Spring 2017

How to Make Smart Color Choices in Your Maps

By Lisa Berry, Esri Cartographic Product Engineer

This article as a PDF.


When creating a narrative around your data, you are the most valuable tool you have. Being conscious of which colors you use in your map is an important way to get the reaction you intend out of your audience. Color is a powerful instrument when mapping your data because it can help create clarity about your map's underlying message. Your color choices can make the difference between confusing—or convincing—your audience.

This quick guide introduces easy ways to tell captivating stories with your maps by using the color options in smart mapping. As you create your map in ArcGIS Online or Portal for ArcGIS, you have the opportunity to go beyond the smart mapping defaults to create a story centered around your knowledge of the subject and the data.

But how do you know which options to use? It's as easy as 1-2-3!

  1. Plan it.
  2. Basemap it.
  3. Color it.
Only counties with above-average unemployment rates get a deep red color, which provides an easy distinction for the map reader.

Only counties with above-average unemployment rates get a deep red color, which provides an easy distinction for the map reader.

1 Plan It

This step is a mental exercise. It only takes a moment but can help you later when you are making color choices. Think of your map as the interface to your data. You have been tasked to create this interface, so it is important to be as clear as possible for your audience.

You want to relay an important message. Rather than just dump data onto the map, take advantage of color to tell your narrative. Really consider why you are making your map. Are you answering a question? Are you trying to convince someone to take action? Are you telling a story? Are you trying to learn something new?

No matter your purpose, make sure to take a step back as you make your color choices, and ask, what is this map telling me? When looking through the options, consider that certain colors like red might unintentionally trigger negative or strong emotions. Color can make people feel differently about your topic, so consider what you want your audience to feel when they look at the map.

Since smart mapping will choose a color ramp that will harmonize with the basemap, choose the basemap first.

Since smart mapping will choose a color ramp that will harmonize with the basemap, choose the basemap first.

2 Basemap It

Smart mapping will offer color ramps suitable for each basemap, so it is a good practice to choose your basemap first. It helps create context for your map, and it takes only seconds. You can choose from the Basemap Selector or the Living Atlas or use your own custom basemap. You can also apply transparency to your basemap and its reference labels to draw more attention to your data.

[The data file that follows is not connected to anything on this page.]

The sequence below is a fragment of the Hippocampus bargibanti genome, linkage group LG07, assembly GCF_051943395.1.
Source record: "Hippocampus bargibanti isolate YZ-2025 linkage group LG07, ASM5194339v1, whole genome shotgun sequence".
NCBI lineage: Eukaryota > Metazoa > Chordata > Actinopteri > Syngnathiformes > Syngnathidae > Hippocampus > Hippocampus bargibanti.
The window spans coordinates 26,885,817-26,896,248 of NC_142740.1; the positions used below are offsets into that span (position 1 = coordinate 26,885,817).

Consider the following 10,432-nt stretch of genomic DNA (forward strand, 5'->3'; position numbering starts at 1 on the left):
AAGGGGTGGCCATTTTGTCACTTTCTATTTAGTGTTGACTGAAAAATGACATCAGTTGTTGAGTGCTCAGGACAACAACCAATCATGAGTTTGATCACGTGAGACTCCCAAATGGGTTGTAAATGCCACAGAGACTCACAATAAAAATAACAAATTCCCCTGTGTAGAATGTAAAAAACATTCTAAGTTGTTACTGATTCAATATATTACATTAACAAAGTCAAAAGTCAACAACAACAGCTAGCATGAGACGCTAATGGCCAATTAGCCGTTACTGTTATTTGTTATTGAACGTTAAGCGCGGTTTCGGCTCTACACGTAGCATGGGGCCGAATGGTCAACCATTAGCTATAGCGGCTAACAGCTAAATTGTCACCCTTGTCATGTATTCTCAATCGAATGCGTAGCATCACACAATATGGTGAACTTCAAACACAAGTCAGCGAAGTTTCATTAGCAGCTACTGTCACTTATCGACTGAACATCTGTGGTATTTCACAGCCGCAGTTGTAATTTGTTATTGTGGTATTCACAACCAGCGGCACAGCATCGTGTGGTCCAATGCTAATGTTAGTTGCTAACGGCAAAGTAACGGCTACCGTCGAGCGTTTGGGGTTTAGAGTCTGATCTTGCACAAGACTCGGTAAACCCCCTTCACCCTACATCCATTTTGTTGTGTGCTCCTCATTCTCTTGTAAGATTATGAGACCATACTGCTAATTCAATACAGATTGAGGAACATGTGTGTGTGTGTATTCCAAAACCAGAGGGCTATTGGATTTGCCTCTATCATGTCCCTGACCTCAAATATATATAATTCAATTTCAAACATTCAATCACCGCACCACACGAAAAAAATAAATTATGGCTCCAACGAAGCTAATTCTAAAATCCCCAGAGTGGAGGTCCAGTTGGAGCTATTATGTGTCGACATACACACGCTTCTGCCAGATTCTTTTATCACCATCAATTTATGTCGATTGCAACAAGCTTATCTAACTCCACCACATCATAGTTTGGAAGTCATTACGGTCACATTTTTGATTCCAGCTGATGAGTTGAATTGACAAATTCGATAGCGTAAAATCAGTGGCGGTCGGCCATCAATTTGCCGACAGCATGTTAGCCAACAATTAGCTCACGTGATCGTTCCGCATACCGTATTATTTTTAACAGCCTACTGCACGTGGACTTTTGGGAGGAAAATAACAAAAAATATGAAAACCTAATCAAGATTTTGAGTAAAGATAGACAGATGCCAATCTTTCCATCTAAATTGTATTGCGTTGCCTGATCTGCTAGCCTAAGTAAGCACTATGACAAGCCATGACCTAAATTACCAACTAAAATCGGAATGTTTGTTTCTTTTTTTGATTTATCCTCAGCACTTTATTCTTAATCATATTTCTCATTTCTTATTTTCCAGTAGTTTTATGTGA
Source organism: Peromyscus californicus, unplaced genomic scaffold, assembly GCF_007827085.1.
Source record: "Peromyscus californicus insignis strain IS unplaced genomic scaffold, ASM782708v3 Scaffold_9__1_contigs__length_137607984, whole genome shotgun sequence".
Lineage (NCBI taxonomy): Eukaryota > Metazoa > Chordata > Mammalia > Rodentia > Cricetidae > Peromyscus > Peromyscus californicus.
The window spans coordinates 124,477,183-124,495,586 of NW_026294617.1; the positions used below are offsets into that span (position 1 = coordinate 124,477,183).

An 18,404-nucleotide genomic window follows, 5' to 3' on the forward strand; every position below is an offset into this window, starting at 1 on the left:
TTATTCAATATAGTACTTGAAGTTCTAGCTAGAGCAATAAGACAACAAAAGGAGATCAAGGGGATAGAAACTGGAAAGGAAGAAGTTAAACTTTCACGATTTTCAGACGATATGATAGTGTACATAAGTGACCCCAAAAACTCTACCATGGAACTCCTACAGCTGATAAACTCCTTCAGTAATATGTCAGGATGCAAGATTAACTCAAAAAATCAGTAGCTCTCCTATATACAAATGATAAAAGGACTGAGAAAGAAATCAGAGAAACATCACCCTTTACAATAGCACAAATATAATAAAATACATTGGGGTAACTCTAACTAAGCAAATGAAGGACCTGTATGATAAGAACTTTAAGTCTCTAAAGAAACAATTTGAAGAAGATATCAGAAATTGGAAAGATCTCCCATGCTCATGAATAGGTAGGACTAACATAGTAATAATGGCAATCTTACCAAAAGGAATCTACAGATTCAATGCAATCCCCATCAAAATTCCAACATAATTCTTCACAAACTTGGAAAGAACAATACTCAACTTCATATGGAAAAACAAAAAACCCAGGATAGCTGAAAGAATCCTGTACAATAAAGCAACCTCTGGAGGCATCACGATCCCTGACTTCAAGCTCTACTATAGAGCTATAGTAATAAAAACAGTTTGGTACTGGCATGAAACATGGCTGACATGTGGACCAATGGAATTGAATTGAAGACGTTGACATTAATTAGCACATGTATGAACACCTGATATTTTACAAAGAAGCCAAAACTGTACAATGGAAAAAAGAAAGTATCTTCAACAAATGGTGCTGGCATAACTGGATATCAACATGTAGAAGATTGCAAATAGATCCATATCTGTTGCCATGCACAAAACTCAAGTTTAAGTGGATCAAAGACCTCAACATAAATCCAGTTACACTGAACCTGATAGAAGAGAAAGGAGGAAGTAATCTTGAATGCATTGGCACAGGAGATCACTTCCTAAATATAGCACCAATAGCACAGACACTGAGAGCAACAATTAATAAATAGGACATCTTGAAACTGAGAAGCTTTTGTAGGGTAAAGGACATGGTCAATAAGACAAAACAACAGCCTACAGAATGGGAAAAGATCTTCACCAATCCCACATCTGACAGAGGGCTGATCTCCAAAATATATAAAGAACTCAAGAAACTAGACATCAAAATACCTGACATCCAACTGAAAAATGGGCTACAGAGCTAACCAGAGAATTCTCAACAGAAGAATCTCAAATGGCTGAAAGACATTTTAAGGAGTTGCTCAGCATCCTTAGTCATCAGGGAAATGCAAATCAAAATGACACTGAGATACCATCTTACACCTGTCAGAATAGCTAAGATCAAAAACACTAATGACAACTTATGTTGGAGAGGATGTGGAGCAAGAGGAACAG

Change the roads color from the default blue to brown.

Change the roads color from the default blue to brown.

3 Color It

Smart mapping will automatically provide you with a map that uses a High to Low theme. This is a great way to emphasize the highest and lowest values in your data using a gradient of colors or two distinct colors (one for the highest and one for the lowest).

For example, if you were mapping annual average daily traffic on roads in the city of Des Moines, Iowa, the default High to Low theme would show roads with the most traffic using the darkest color in the ramp. Remember the first tip? Let's put it into action and plan the map. We can select one of the many color ramp options to change the roads from the default blue to a brown.

Another way to change the story being told by the data is to change the theme option to Above and Below. This focuses map symbology around a central value using color to show which features have values above or below the specified value. By default, smart mapping uses the statistical average of your data, but you can also adjust the center value to one you know is more meaningful for the map's subject.

Using the city of Des Moines example, to show which roads have above-average daily traffic, you could use the Above and Below theme to easily highlight this information. When using this technique, smart mapping provides color ramps that diverge into two different colors. The value you choose as the center value for your map will be the point at which the colors split, so you can easily see that the brown streets have daily traffic levels that are above average, while blue streets are below average.

Small adjustments can make a world of difference in your maps. While smart mapping can create a valuable default map for you, these basic tips can help you create more informative narratives using your knowledge of the data.

If you were mapping the annual average daily traffic, the default High to Low theme highlights would show roads with the most traffic by using the darkest color in the ramp.
If you were mapping the annual average daily traffic, the default High to Low theme highlights would show roads with the most traffic by using the darkest color in the ramp.

Use the Above and Below theme to show which roads have above-average daily traffic.
Use the Above and Below theme to show which roads have above-average daily traffic.